KVERT reported that during 14-21 January seismicity from Kizimen was high but variable, and many shallow volcanic earthquakes as well as volcanic tremor continued to be detected. Seismic data analyses suggested thatash plumes possibly rose to an altitude no higher than 6 km (19,700 ft) a.s.l. Satellite images showed a daily bright thermal anomaly over the volcano, and ash plumes that drifted more than 200 km W during 15-16 and 20 January. The Aviation Color Code remained at Orange.
Based on analyses of satellite imagery and reports from KVERT, the Tokyo VAAC reported that during 23-25 January eruptions produced plumes that rose to altitudes of 4.9-10.1 km (16,000-33,000 ft) a.s.l.
MERAPI Central Java (Indonesia) 7.542°S, 110.442°E; summit elev. 2968 m
CVGHM reported that the Alert Level for Merapi was lowered to 2 (on a scale of 1-4) on 9 January. During 10-16 January seismicity had decreased compared to the previous week. Gas plumes rose from the crater; on 11 January gas plumes rose to a maximum height of 80 m above the crater. On 12 January avalanches descended the Krasak drainage, traveling 1.5 km SW. Lahars and high water during 15-23 January damaged infrastructure and caused temporary road closures. On 22 January plumes rose 175 m above the crater and drifted E.
PACAYA Guatemala 14.381°N, 90.601°W; summit elev. 2552 m
INSIVUMEH reported on 20 January that a blue plume rose from the base of the NW flank of Pacaya’s MacKenney cone. The Pacaya National Park authority was advised to not allow tourists near the area with the new plume. During 21-24 January fumarolic activity in the crater had variable intensity.
SAKURA-JIMA Kyushu 31.585°N, 130.657°E; summit elev. 1117 m
Based on information from JMA, the Tokyo VAAC reported that during 19 and 21-23 January explosions from Sakura-jima produced plumes that rose to altitudes of 1.5-2.4 km (5,000-8,000 ft) a.s.l. and drifted SE and E. On 22 January, a pilot reported that an ash plume rose to an altitude of 2.7 km (9,000 ft) a.s.l. and drifted E.
SANGAY Ecuador 2.002°S, 78.341°W; summit elev. 5230 m
Based on a pilot observation, the Washington VAAC reported that on 20 January an ash plume from Sangay rose to an altitude of 7.6 km (25,000 ft) a.s.l. Ash was not detected in satellite imagery.
SANTA MARIA Guatemala 14.756°N, 91.552°W; summit elev. 3772 m
Based on a METAR weather notice, the Washington VAAC reported ash above Santa María’s Santiaguito lava dome on 20 January. Satellite imagery showed a small plume drifting NNE at a possible altitude of 5.2 km (17,000 ft) a.s.l. During 20-21 January, INSIVUMEH reported that steam plumes rose 150 m above the crater and drifted SW. Avalanches originated from the lava dome SW of Caliente lava dome. On 21 January, the VAAC reported that an ash plume detected in satellite imagery drifted SW at an estimated altitude of 4.3 km (14,000 ft) a.s.l. They also noted that INSIVUMEH reported mostly steam plumes and rockfall-generated small ash plumes that drifted within 5 km of the crater. During 23-24 January fumarolic plumes rose 300 m above the crater and drifted N.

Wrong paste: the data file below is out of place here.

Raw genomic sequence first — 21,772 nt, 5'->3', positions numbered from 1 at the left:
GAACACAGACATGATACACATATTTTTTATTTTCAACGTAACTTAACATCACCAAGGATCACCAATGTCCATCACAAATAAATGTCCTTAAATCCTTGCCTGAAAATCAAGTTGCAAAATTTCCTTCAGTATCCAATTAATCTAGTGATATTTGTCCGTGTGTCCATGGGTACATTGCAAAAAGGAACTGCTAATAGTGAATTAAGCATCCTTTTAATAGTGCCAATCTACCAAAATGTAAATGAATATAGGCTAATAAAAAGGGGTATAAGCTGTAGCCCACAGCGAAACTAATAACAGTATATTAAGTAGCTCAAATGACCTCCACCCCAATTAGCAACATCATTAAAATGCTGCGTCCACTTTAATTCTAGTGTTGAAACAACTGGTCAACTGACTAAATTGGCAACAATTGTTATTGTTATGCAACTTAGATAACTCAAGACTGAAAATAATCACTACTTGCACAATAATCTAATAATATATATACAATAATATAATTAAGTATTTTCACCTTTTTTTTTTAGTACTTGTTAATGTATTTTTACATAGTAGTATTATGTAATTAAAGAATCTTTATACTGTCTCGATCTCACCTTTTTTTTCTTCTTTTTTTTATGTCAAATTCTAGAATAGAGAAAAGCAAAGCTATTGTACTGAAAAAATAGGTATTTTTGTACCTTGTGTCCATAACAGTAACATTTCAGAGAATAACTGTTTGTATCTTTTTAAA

SHIVELUCH Central Kamchatka (Russia) 56.653°N, 161.360°E; summit elev. 3283 m
KVERT reported that moderate seismic activity from Shiveluch was recorded during 14-21 January. Moderate gas-and-steam activity was visually observed during 17-20 January, and on 18 January an ash plume was observed rising to an altitude of 6.5 km (21,300 ft) a.s.l. A bright thermal anomaly over the volcano was detected in satellite imagery during 13-15 and 18-20 January. The Aviation Color Code remained at Orange.
SUWANOSE-JIMA Ryukyu Islands (Japan) 29.635°N, 129.716°E; summit elev. 799 m
Based on information from JMA, the Tokyo VAAC reported explosions from Suwanose-jima during 22-23 and 25 January. A plume rose to an altitude of 1.5 km (5,000 ft) a.s.l. and drifted S on 23 January.
TAAL Luzon 14.002°N, 120.993°E; summit elev. 311 m
PHIVOLCS reported that field observations of Taal on 18 January revealed steam rising from the thermal area inside the Main Crater. Temperature and acidity of the lake were at normal levels, and the color had not changed. During 18-25 January, up to seven daily volcanic earthquakes were detected by the seismic network. The Alert Level remained at 1 (on a scale of 0-5).

Elements

New Segment!
We talked about open and closed systems
and how our brain likes to categorize things

CONTEST (I’ll make it, its own post!)

That’s all folks!